In the before days, always rolled off the tongue easily. I had saved myself for this person, not even saying “I love you” to anyone else. I knew that ours was an enduring relationship and that it was going to last and last and last, so I never doubted my declarations of always. When difficulties hit, I just looked back at always to steady me. That always was more important than the individuals in the relationship – certainly more important than me.
Always was a promise. That I would stay married no matter what. That I would be faithful no matter what. That I would keep going no matter what.
I believed it. And when I didn’t really believe it, I leaned on it anyway, because that was easier than admitting things didn’t feel like always. Sometimes always felt more like an obligation than an adventure. Always was about holiness, not happiness. Feelings were deceptive, always was the only truth.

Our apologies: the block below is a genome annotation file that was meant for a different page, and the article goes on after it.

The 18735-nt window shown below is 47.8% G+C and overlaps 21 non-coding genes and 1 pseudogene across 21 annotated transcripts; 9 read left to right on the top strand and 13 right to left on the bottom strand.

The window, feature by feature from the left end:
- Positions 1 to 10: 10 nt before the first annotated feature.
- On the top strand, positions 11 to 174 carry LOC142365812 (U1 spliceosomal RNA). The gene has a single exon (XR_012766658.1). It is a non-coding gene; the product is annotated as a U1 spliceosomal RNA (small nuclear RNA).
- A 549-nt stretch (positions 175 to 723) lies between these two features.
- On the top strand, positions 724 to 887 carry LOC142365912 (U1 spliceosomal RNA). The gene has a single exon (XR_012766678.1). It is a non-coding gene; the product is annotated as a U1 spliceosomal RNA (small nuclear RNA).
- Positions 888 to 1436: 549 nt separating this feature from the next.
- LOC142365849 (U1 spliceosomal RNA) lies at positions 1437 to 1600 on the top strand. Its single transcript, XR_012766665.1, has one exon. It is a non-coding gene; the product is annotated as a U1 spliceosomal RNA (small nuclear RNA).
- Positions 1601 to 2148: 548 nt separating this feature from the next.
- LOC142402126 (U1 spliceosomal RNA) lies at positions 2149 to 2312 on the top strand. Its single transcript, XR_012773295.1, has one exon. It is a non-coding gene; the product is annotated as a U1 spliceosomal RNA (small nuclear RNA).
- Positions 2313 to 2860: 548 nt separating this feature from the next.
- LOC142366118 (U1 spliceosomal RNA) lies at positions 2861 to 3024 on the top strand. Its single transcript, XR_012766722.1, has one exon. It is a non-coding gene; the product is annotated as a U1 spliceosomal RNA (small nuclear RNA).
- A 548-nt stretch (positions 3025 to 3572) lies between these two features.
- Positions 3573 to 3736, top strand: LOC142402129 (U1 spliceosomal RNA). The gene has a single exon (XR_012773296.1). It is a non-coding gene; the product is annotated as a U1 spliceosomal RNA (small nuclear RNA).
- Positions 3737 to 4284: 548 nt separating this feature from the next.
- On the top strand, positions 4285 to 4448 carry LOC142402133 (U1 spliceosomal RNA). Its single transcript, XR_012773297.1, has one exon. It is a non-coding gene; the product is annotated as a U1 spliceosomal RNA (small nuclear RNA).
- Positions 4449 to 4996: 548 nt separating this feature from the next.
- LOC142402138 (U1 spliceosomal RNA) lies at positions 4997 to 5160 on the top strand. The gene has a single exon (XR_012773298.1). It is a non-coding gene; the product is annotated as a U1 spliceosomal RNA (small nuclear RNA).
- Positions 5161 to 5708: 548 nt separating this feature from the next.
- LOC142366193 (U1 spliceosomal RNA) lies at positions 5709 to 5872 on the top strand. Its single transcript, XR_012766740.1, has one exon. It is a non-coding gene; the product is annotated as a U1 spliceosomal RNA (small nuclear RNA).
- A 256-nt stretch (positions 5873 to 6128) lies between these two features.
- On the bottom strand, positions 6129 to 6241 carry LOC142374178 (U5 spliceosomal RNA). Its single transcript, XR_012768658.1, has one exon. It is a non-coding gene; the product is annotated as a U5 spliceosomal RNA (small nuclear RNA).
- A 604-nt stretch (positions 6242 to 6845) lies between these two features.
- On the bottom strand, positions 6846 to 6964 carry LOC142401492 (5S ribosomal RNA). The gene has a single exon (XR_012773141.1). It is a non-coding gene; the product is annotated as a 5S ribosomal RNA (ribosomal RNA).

Always loses a lot of its shine when it’s consistently not something that you really want to do. Always becomes tedious when it’s separated from happiness. Always is tenuous when you have to grind it out.
Then an affair. A divorce. Always was broken, no, always was shattered.
Maybe always had been damaged long before. When always became a chore rather than a joy, maybe it wasn’t really always at all. Nevertheless, I had trampled on the words that I had said over and over in years of marriage. I took always and soiled it with my actions. In my mind, I threw always forever into question.
But now there was also a new husband. New vows that this was the one who held my always. A new love who deserved to hear always whispered in the dark when we held each other close.
I want always again, but I want it different from before.
I want always to be something that I feel every single time I say it. I want always to be something that makes me smile, rather than being something that I need to smile through. I want always to be something that I believe, not simply something that I want to believe.
Always rolls off the tongue easily again, but this time without the naivety that I had before when I thought that simply saying the words made it true. Now I know that always takes work, but I also know that it takes happiness and if either part is missing, it’s not really always.